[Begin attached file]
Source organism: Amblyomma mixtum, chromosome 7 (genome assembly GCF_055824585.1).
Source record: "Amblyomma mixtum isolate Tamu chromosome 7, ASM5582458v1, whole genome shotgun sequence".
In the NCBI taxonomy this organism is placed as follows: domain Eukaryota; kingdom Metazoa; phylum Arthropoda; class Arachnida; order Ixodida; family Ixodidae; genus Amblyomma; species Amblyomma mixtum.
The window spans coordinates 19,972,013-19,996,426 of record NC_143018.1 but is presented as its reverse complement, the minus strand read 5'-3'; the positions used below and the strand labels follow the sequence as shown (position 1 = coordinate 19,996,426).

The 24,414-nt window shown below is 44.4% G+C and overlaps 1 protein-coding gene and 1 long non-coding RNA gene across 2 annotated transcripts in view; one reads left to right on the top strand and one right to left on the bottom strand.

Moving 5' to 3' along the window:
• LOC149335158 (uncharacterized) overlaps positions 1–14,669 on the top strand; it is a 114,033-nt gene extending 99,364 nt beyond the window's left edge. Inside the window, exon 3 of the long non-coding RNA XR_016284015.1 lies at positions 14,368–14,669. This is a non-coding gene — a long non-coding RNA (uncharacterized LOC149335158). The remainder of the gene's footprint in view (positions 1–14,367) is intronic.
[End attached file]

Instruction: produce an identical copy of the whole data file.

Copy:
Source organism: Amblyomma mixtum, chromosome 7 (genome assembly GCF_055824585.1).
Source record: "Amblyomma mixtum isolate Tamu chromosome 7, ASM5582458v1, whole genome shotgun sequence".
In the NCBI taxonomy this organism is placed as follows: domain Eukaryota; kingdom Metazoa; phylum Arthropoda; class Arachnida; order Ixodida; family Ixodidae; genus Amblyomma; species Amblyomma mixtum.
The window spans coordinates 19,972,013-19,996,426 of record NC_143018.1 but is presented as its reverse complement, the minus strand read 5'-3'; the positions used below and the strand labels follow the sequence as shown (position 1 = coordinate 19,996,426).

The 24,414-nt window shown below is 44.4% G+C and overlaps 1 protein-coding gene and 1 long non-coding RNA gene across 2 annotated transcripts in view; one reads left to right on the top strand and one right to left on the bottom strand.

Moving 5' to 3' along the window:
• LOC149335158 (uncharacterized) overlaps positions 1–14,669 on the top strand; it is a 114,033-nt gene extending 99,364 nt beyond the window's left edge. Inside the window, exon 3 of the long non-coding RNA XR_016284015.1 lies at positions 14,368–14,669. This is a non-coding gene — a long non-coding RNA (uncharacterized LOC149335158). The remainder of the gene's footprint in view (positions 1–14,367) is intronic.